Yesterday, Anne Cherian wrote about visiting the synagogue of the Cochin Jews in India. Her blog posts are featured on The Arty Semite courtesy of the Jewish Book Council and My Jewish Learning’s Author Blog Series. For more information on the series, please visit:
My mother wasn’t the only Jew in our small town in India. There was Aunty Ruby and her family before they immigrated to Israel, and there was always Aunty Sarah. Aunty Sarah was a wonderful seamstress, and when I was taking Bharat Natyam classes, she made me a bag to hold the bells that went around my ankles when I danced. Sewn at the bottom, in a loop, were a string of bright blue beads. I kept the bag long after I stopped dancing, because she had parted with the beads — so precious because they were from Israel — for me, and so they were doubly precious.
When her niece and nephew visited from Bombay, I played with Rivka and Rueben. Years later, when I was studying toward my first master’s degree at Bombay University, Rivka’s grandparents, whom I called Granny and Grandpa, became my guardians (every student from out of town needed a guardian who could take care of her should the need arise). Grandpa died while I was there, and that was the first Jewish ceremony I attended. No one celebrated the high holidays; it was usually birth and death that brought out our Jewish faith.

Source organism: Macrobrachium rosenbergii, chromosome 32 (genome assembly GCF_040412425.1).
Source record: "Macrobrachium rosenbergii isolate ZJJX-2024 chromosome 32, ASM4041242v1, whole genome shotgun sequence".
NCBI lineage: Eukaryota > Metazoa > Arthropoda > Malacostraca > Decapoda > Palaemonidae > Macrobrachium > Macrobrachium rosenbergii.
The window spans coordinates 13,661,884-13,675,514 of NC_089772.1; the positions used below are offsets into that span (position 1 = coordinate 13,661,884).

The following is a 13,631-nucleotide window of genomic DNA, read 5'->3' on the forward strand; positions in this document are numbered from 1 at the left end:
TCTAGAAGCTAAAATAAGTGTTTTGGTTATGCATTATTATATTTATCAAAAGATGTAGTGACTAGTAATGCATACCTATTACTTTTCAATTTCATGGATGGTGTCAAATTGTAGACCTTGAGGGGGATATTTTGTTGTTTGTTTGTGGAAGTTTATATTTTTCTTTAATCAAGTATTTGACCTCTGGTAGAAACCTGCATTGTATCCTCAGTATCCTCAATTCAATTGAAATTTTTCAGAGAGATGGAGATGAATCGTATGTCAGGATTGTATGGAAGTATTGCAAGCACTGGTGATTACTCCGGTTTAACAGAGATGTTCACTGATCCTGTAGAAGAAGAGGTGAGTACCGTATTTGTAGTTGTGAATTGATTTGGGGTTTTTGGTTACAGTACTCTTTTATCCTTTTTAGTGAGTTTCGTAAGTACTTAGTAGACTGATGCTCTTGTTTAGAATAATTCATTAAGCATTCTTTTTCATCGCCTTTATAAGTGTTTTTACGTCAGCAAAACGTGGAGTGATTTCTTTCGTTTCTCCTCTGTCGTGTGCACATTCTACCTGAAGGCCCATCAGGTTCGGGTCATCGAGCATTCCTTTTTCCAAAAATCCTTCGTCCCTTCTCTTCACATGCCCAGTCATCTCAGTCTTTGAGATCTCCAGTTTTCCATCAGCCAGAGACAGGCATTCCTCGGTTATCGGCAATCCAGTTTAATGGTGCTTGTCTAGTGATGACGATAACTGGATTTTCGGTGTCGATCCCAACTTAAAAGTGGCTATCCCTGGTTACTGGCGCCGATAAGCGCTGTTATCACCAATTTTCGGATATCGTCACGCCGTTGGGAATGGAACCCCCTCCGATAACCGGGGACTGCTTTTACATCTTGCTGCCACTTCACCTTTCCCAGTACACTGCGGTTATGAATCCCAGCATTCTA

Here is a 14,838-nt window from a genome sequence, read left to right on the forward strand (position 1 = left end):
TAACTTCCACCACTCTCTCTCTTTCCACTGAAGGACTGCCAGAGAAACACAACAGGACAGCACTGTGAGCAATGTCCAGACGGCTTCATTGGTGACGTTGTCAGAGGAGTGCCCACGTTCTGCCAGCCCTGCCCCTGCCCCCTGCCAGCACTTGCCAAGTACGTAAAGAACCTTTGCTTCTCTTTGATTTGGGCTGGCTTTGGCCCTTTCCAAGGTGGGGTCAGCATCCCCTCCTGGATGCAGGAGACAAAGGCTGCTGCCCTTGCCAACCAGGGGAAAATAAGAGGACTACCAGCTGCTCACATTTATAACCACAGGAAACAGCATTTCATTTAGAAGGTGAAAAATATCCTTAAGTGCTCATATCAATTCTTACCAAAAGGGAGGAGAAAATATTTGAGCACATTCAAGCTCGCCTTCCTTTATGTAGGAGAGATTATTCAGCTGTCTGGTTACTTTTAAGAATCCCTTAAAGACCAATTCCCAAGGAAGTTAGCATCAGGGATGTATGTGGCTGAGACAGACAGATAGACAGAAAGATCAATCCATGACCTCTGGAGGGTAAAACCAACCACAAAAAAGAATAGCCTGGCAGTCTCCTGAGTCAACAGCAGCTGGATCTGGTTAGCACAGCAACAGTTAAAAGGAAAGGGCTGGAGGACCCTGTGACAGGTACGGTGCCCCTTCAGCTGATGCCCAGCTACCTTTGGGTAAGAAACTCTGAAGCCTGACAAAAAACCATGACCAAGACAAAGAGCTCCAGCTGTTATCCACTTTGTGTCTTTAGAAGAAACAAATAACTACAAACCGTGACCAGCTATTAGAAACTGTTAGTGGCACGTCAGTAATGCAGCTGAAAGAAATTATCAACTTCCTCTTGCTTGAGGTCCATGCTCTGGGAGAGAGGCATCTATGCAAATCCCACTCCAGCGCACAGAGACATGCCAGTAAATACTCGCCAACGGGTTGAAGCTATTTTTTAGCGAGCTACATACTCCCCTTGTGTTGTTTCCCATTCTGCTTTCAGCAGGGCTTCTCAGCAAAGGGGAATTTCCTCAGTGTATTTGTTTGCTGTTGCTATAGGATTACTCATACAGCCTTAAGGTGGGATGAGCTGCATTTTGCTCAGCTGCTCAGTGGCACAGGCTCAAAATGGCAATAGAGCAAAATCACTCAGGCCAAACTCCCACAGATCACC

When I came to study at Berkeley, my involvement and knowledge of all things Jewish grew exponentially. Mom’s cousin, Uncle Bob and his wife Barbara, took me to the synagogue in San Francisco, and I had my very first Passover with their family. It was at a lovely hotel, and I was starving by the time the waiters served the plates. I saw this pale green, flower-shaped puree in the middle of the plate, and popped it into my mouth. Next thing I knew, my eyes were smarting and I was reaching for water. It was horseradish… and how we all laughed, because reading about it isn’t the same as seeing it — or tasting the bitterness.
By the time I was writing “The Invitation,” I felt very comfortable having a Jewish character. Confession: I am very lazy about researching, but everything, from Jonathan Feinstein’s name to his sudden interest in having a Bar Mitzvah for his son, came right out of my own knowledge and experience. When I did a reading in San Francisco, Aunty Barbara came along with her caretaker. She hadn’t read the novel yet, and I hoped she would get a kick out of seeing her daughter’s name, Ellen Krueger, who appears as a minor character.
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